Thousands of birds disappear during the race

About 5,000 pigeon disappeared in what has been called “one of the worst racing days of all time.”



flock of seagulls flying in the sky: Thousands of carrier pigeons are released from the Kilton Forest Show Ground in Worksop, Nottinghamshire (file image) - OLI SCARFF / AFP via Getty Images


© OLI SCARFF / AFP via Getty Images

Thousands of carrier pigeons are released from the Kilton Forest Show Ground in Worksop, Nottinghamshire (file image)

– OLI SCARFF / AFP via Getty Images

About 9,000 birds have departed from Peterborough en route northeast on Saturday, in what would normally have been a three-hour race – but more than half have yet to arrive.

“We have had one of the worst racing days in our history,” said pigeon fancier Richard Sayers. The sun.

“Most of the ranchers I talk to blame the weather conditions – maybe a solar storm above the clouds that created static electricity in the atmosphere – but no one really knows that.”

Carrier pigeons use the Earth’s magnetic field to navigate, but their sense of direction can be distorted by a geomagnetic storm.

The breeders have seen hundreds of pigeons not returning to their clubs. They asked whoever sees the pigeons, who have identification rings, to give them food, water and rest, before allowing them to continue on their way.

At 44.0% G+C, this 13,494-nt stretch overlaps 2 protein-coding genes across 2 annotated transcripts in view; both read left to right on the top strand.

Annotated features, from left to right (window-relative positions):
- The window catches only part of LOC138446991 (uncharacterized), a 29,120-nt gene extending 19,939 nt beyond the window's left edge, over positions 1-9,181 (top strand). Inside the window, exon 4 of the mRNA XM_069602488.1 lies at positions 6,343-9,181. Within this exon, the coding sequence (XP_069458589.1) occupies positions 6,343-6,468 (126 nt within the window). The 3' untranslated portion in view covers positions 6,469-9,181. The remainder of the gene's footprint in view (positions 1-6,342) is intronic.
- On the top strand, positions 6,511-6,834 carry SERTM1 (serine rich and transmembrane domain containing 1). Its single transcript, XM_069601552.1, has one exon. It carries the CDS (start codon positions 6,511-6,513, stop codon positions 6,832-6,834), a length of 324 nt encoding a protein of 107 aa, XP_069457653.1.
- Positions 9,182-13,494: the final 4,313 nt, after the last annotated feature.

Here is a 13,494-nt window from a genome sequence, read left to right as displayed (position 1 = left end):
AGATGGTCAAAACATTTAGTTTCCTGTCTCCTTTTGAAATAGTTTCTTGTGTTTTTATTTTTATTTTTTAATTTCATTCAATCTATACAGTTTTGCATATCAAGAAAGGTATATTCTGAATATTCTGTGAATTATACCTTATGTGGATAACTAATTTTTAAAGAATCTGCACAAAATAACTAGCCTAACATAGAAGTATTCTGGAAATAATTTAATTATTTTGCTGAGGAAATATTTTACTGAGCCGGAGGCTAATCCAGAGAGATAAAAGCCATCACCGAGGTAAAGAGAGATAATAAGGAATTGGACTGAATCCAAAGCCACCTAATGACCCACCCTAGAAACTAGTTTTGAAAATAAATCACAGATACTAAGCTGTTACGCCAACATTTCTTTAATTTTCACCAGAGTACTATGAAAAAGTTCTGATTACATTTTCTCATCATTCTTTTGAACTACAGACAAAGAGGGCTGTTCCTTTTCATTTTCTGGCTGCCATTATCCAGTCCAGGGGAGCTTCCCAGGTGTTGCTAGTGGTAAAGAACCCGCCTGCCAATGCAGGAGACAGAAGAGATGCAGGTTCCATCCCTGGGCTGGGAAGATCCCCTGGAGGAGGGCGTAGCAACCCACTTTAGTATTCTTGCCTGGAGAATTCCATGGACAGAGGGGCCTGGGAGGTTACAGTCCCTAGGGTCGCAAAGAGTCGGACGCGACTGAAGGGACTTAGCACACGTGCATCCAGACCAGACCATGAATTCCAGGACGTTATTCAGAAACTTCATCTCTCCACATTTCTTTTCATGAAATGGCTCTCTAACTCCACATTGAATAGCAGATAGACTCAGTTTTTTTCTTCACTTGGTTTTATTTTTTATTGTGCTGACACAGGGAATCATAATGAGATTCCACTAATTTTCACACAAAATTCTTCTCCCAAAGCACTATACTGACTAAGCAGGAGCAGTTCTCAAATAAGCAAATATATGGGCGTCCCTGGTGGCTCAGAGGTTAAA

The daredevil pigeon is hitchhiking on an airplane engine!

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Ian Evans of the Royal Pigeon Racing Association told the newspaper: “We realized quite quickly that something very unusual was going on.

“I’ve never heard of anything like this.

“At first glance, the weather conditions were good. But in this case, thousands of birds simply did not return.

“Something happened that interfered with their navigation abilities. We believe it may have something to do with solar wind activity.”

He said there had been similar reports of heavy casualties in Portugal and Belgium.

The running association is in talks with the Met Office to see if unusual solar activity could have caused a geomagnetic storm.

“We obviously hope that the majority of these birds will find their way home over time,” said Evans.


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